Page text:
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Ouch! A spiral galaxy as viewed edge-on collides with a small blue galaxy. From the Hubble Ultra Deep Field. Photo by NASA, ESA, S. Beckwith (STScI) and the HUDF Team.


astro101 -- What's in the sky?


Star Maps

One challenge to observing is finding out where things are. A good star map is essential. You can get a current star map for December 2006 or January 2007 from Mercury Magazine of the Astronomical Society of the Pacific

Meteor Showers

Meteor showers are best observed woth the naked eye. Since meteors fly by so quickly, there is no way to catch them in a telescope. The key to observing meteors is to find a dark spot, away from light pollution. Some upcoming meteor showers include:

The Geminids on December 10 to 13.

The Quadrantids on January 2 to 4.

Objects to observe with a telescope

There are several nighttime objects that can be observed easily with a small telescope.


The Moon

When the Moon is full, it is quite bright. Looking at it through a telescope can even be painful, and some have complained of it causing headaches. We prefer to observe the Moon when it is in a quarter phase (or less), when the Sun is lighting it from the side, causing good shadow detail. The mountains and craters show up much better that way. A full Moon tends to have a washed out appearance. You should be able to see many craters and mountains. With the help of a lunar map, you should be able to identify many of the features.



You should be able to see bands on the planet representing the high and low pressure regions in Jupiter's atmosphere. On occasion,you may be able to see the Great Red Spot, a large swirling storm that has been going on for hundreds of years. The four largest Moons of Jupiter (Io, Europa, Ganymede, and Callisto) should be easily seen, looking like faint stars around the planet. If one or more appear missing, they are probably behind the planet. Observe the moons on different nights and you will be able to see that they are revolving around the planet.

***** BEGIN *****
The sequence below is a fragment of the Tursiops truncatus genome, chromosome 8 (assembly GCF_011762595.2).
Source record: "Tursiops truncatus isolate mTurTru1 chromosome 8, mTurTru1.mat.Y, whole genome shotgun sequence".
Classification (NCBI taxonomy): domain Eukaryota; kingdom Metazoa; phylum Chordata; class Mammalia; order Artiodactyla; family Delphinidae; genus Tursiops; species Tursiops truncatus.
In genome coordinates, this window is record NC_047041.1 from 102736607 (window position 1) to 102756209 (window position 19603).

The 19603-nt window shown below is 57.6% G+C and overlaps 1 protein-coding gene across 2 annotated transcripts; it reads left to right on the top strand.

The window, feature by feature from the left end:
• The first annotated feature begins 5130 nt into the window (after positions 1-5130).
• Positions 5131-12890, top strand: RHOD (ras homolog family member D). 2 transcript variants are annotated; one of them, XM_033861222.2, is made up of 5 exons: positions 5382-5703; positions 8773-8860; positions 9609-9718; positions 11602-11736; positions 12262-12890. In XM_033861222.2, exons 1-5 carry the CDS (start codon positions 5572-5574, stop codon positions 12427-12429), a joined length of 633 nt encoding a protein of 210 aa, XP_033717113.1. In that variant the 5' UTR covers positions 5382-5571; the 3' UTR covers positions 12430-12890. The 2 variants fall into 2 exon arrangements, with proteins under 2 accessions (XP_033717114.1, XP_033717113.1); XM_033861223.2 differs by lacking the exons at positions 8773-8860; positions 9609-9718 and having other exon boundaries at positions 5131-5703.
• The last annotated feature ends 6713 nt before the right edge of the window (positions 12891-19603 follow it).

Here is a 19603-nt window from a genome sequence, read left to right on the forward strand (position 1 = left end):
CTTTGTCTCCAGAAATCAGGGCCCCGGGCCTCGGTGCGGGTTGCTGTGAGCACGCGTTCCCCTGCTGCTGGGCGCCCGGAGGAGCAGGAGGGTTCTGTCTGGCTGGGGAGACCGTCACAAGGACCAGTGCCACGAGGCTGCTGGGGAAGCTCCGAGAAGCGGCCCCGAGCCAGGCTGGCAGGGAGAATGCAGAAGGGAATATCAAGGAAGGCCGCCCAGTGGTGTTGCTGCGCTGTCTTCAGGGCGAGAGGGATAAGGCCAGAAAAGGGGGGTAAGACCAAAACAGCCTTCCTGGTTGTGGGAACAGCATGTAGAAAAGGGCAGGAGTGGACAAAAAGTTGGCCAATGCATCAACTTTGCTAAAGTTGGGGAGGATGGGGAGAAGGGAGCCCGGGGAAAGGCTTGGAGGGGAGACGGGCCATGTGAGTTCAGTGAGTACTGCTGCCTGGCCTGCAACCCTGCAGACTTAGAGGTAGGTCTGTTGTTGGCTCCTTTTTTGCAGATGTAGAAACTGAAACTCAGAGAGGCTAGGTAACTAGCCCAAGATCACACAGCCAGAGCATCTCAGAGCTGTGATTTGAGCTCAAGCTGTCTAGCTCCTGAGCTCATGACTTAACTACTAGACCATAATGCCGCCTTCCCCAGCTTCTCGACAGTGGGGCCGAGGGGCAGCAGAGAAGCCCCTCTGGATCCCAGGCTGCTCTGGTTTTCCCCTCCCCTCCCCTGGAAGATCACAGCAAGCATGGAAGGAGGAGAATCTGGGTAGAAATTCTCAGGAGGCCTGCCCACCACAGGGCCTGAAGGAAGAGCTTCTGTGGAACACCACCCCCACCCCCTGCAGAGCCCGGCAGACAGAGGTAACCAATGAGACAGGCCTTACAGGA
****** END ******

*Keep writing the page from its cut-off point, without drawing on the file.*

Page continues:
The most prominent feature are the rings of Saturn. You should be able to see the Cassini division, a large gap in the rings. Saturn's large moon, Titan should be easily seen.


Mars generally appears as a small red disk. You may be able to see a whitish region on Mars, which is a polar cap. Mars has a thin atmosphere,which slightly obscures the surface detail. You should clearly see its red color, due to iron ore in the rock.


Because of the thick cloud cover on Venus, it is impossible to see the surface. What you should see (especially if you observe it from night to night) is that Venus goes through a full set of phases. It could be new, full, or anything in between.

Uranus & Neptune

When they are out, they should appear through a telescope as small disks, rather than pointlike stars. Otherwise, no detail can generally be picked up with a small telescope. You should be able see the blue/green color of Uranus and the dark blue color of Neptune.

Other bright objects

The Andromeda Galaxy


the Andromeda Galaxy is a large spiral galaxy, similar to our own. It can be seen with binoculars. You should not expect to see spiral structure by looking through a telesope eyepiece. It only becomes visible with long time exposure photographs.

double cluster in Cassiopeia

The Double Cluster in Cassiopeia

These are two "open" clusters, or loose groupings of stars. They can be seen easily with binoculars.

Mizar and Alcor


The star at the bend of the handle of the Big Dipper haas a companion, Alcor,which can be seen with binoculars (or with good vision,with the naked eye). But Mizar itself is a double star -- a fact that can only be revealed with a telesope. The two stars orbit each other -- but you're not likely to notice the motion since they take over ten thousand years to go around.



This is a gorgeous globular cluster, consisting of over 50,000 stars arranged in a ball. It can be found by star hopping through the constellation, Hercules.

Did you know????

In 1974, a radio signal was sent towards M13 from Arecibo Observatory in Puerto Rico. M13 has yet to respond.

The stars shine in Iceland

In an attempt to get more people to appreciate the night sky, the entire city of Reykjavik, Iceland's capital (population 200,000) turned off the lights for thirty minutes on September 28.